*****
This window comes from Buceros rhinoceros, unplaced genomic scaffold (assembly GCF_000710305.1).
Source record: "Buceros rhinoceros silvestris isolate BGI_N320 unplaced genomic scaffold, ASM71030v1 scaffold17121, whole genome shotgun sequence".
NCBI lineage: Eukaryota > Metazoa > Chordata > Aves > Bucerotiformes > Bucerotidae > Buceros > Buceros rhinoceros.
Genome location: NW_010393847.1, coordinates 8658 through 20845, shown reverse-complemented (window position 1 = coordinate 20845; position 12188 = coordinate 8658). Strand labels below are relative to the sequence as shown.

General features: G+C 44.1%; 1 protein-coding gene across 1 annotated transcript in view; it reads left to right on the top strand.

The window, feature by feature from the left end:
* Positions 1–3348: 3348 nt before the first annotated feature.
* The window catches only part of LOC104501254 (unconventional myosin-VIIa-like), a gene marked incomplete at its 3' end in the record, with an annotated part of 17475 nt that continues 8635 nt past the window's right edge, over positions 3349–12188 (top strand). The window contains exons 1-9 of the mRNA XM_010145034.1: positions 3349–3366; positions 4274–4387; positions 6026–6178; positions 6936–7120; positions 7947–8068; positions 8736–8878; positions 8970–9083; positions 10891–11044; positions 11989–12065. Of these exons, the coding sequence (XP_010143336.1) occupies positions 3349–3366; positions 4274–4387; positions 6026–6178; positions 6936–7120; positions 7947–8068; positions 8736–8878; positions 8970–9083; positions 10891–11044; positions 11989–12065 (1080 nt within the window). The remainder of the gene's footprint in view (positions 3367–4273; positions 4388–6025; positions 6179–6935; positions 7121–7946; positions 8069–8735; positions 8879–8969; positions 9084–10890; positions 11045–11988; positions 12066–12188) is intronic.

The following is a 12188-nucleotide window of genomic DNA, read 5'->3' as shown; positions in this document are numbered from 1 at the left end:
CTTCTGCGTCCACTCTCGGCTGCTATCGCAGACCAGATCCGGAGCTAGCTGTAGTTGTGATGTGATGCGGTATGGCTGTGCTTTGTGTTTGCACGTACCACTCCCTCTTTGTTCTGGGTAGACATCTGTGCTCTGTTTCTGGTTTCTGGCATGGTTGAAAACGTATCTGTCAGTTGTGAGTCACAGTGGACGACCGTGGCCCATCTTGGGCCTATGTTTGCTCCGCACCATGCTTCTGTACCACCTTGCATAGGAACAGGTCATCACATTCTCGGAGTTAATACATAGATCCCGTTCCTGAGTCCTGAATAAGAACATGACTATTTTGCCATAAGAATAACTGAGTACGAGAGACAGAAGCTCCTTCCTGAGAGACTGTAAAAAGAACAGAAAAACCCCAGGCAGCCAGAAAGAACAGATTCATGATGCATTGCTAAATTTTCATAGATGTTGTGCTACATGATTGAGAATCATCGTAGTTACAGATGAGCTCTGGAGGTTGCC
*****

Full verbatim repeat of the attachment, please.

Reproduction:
This window comes from Buceros rhinoceros, unplaced genomic scaffold (assembly GCF_000710305.1).
Source record: "Buceros rhinoceros silvestris isolate BGI_N320 unplaced genomic scaffold, ASM71030v1 scaffold17121, whole genome shotgun sequence".
NCBI lineage: Eukaryota > Metazoa > Chordata > Aves > Bucerotiformes > Bucerotidae > Buceros > Buceros rhinoceros.
Genome location: NW_010393847.1, coordinates 8658 through 20845, shown reverse-complemented (window position 1 = coordinate 20845; position 12188 = coordinate 8658). Strand labels below are relative to the sequence as shown.

General features: G+C 44.1%; 1 protein-coding gene across 1 annotated transcript in view; it reads left to right on the top strand.

The window, feature by feature from the left end:
* Positions 1–3348: 3348 nt before the first annotated feature.
* The window catches only part of LOC104501254 (unconventional myosin-VIIa-like), a gene marked incomplete at its 3' end in the record, with an annotated part of 17475 nt that continues 8635 nt past the window's right edge, over positions 3349–12188 (top strand). The window contains exons 1-9 of the mRNA XM_010145034.1: positions 3349–3366; positions 4274–4387; positions 6026–6178; positions 6936–7120; positions 7947–8068; positions 8736–8878; positions 8970–9083; positions 10891–11044; positions 11989–12065. Of these exons, the coding sequence (XP_010143336.1) occupies positions 3349–3366; positions 4274–4387; positions 6026–6178; positions 6936–7120; positions 7947–8068; positions 8736–8878; positions 8970–9083; positions 10891–11044; positions 11989–12065 (1080 nt within the window). The remainder of the gene's footprint in view (positions 3367–4273; positions 4388–6025; positions 6179–6935; positions 7121–7946; positions 8069–8735; positions 8879–8969; positions 9084–10890; positions 11045–11988; positions 12066–12188) is intronic.

The following is a 12188-nucleotide window of genomic DNA, read 5'->3' as shown; positions in this document are numbered from 1 at the left end:
CTTCTGCGTCCACTCTCGGCTGCTATCGCAGACCAGATCCGGAGCTAGCTGTAGTTGTGATGTGATGCGGTATGGCTGTGCTTTGTGTTTGCACGTACCACTCCCTCTTTGTTCTGGGTAGACATCTGTGCTCTGTTTCTGGTTTCTGGCATGGTTGAAAACGTATCTGTCAGTTGTGAGTCACAGTGGACGACCGTGGCCCATCTTGGGCCTATGTTTGCTCCGCACCATGCTTCTGTACCACCTTGCATAGGAACAGGTCATCACATTCTCGGAGTTAATACATAGATCCCGTTCCTGAGTCCTGAATAAGAACATGACTATTTTGCCATAAGAATAACTGAGTACGAGAGACAGAAGCTCCTTCCTGAGAGACTGTAAAAAGAACAGAAAAACCCCAGGCAGCCAGAAAGAACAGATTCATGATGCATTGCTAAATTTTCATAGATGTTGTGCTACATGATTGAGAATCATCGTAGTTACAGATGAGCTCTGGAGGTTGCC